What is a high body temperature in adults?
Have you ever felt like you were on fire? Like your body was the hottest commodity in town? Well, my friend, that might be because you have a high body temperature. But what exactly does that mean? And how high is too high? Let’s dive into this hot topic (pun intended).
The Basics: What is Body Temperature?
Before we can talk about high body temperature, let’s establish what constitutes as normal. According to [insert reliable source here], the average adult human body temperature falls between 97.5°F – 98.9°F (36.4°C – 37.2°C).
Fun fact: Did you know that our beloved dinosaurs had an internal body temperature of around 104°F (40°C)? No wonder they’re extinct.
Anyway, your core body temperature (i.e., the innermost part of your torso) remains fairly constant throughout the day and night due to a nifty thing called homeostasis –– basically your bod’s way of maintaining equilibrium.
So when things get too hot or cold inside or outside us, our bodies work tirelessly (and thanklessly) to regulate that internal temp back within its normal range.
When Does a High Body Temperature Become an Issue?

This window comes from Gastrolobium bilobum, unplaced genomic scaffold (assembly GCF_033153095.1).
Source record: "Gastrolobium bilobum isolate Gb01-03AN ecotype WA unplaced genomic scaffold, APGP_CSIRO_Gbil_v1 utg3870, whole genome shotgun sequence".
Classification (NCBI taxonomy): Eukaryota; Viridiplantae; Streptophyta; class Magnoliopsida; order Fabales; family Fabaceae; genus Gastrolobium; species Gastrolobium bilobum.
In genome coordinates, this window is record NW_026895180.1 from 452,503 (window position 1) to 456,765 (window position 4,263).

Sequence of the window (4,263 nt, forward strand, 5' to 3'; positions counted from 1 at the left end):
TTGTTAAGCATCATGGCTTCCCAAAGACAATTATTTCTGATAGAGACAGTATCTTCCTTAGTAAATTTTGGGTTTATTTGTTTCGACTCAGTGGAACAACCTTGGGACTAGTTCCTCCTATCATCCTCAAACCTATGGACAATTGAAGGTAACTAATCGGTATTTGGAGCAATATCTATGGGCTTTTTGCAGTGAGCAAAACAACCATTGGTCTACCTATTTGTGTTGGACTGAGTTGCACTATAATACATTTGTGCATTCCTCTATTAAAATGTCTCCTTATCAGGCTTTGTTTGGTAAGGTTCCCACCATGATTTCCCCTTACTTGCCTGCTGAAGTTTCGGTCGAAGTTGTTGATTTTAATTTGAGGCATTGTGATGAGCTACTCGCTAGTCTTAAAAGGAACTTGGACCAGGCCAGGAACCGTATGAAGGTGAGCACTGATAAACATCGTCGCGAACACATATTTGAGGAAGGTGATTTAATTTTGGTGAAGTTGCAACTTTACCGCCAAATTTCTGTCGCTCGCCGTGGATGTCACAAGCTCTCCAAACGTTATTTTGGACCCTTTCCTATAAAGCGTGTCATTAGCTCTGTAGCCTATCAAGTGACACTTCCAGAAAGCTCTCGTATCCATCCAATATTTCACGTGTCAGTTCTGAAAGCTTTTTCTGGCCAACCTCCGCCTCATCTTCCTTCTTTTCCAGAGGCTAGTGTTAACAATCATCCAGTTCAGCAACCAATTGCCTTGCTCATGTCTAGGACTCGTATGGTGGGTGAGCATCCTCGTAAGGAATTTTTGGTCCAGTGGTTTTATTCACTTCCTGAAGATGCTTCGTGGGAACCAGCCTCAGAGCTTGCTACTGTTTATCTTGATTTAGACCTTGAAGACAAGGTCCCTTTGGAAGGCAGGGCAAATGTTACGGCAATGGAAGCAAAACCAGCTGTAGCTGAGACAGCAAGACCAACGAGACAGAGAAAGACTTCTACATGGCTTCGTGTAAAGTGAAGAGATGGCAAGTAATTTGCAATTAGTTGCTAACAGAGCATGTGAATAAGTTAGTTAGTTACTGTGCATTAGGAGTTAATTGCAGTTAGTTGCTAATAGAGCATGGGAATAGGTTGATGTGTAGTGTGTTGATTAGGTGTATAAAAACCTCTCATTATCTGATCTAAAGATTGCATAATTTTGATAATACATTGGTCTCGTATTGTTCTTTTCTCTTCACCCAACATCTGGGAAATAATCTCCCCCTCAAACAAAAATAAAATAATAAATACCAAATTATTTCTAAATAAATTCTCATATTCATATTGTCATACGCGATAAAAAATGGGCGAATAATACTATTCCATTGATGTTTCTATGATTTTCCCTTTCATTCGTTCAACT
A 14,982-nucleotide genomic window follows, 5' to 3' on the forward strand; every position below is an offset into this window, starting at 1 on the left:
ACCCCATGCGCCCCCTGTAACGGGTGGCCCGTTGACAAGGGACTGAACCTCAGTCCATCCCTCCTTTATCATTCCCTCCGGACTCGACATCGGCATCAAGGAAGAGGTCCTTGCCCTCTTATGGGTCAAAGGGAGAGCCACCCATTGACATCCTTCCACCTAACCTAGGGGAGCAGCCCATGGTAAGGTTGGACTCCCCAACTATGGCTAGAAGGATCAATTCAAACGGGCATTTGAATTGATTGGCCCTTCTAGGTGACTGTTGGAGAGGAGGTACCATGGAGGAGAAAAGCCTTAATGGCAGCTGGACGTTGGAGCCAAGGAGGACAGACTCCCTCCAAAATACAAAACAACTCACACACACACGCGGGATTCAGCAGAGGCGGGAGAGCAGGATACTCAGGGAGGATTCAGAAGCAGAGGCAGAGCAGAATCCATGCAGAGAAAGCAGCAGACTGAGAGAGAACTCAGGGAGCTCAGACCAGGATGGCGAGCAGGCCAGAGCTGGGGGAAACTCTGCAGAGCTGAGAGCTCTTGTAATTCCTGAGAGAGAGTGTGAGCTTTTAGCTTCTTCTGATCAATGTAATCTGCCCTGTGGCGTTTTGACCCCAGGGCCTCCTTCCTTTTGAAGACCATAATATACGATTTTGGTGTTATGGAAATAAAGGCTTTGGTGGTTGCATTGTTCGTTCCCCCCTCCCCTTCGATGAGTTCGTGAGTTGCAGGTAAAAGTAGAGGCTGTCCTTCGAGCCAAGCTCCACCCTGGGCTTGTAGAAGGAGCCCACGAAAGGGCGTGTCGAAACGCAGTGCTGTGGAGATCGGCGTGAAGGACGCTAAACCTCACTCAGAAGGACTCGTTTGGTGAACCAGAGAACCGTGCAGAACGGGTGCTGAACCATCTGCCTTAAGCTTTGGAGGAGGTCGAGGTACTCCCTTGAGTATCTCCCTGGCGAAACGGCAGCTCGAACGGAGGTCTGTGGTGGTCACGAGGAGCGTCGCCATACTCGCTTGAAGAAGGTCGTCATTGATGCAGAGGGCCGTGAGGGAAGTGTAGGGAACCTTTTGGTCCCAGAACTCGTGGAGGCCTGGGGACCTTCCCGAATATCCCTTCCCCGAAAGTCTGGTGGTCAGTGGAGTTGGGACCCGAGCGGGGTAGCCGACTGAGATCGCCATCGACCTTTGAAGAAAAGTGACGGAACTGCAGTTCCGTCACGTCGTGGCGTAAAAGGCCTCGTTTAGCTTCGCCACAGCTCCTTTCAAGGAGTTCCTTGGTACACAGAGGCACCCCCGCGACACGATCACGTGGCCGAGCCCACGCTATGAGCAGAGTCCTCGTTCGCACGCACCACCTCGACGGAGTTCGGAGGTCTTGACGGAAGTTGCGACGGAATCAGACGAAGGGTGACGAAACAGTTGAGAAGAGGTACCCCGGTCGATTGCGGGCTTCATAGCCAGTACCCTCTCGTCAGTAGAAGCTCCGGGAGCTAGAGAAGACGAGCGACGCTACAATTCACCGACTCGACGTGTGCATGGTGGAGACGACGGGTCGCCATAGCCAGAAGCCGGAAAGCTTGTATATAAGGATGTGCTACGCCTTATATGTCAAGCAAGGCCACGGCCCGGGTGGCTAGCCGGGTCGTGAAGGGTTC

Good question! It all depends on how “high” we’re talking here.
While everyone is slightly different and some may experience minor fluctuations throughout their day ([insert expert scientific claim]), generally speaking any core temp above 100.4°F(38 °C) would qualify as having a fever (officially known as ‘pyrexia’ but nobody outside medical professionals uses it).
Feverish symptoms include feeling warm/hot/flustered/wobbly/chilled, sweating or shivering profusely for no apparent reason , muscle pain,headache, fatigue etc
A mild fever isn’t always a bad thing –– it’s your body’s way of fighting off illness, so you should actually embrace those high temps (but not too high).
But Why Do We Get Fevers?
Your elevated temperature may be a sign that something funky and foreign is going on inside your bod. aka an infection – which can be caused by bacteria/virus/foreign particle etc.
Insert Big Fancy Word: what basically happens is our immune system releases chemicals called pyrogens in response to the presence of these invaders. These pyrogens trigger the hypothalamus “thermostat” in your brain (not literally) and tell it to raise your core temp as part of its defense mechanism.
This rise in temperature helps increase blood flow throughout your body therefore allowing white blood cells fight off any nasty intruders while also doing a wonderful job deactivating some viruses (though might make us feel weak.)
When Should You Worry About Your High Body Temperature?
Well, my friend, it all depends on how long you’ve been feeling feverish, how severe the symptom(s) are and whether there are other symptoms present such as shortness of breath / difficulty breathing , rashes ,bleeding from nose or mouth
Here are some circumstances where seeking medical help would be wise-
- Persistent fever over 2-3 days.
- Core temp above 104°F(40°C)
- Difficulty breathing
- Dehydration/muscle ache/no relief with standard medication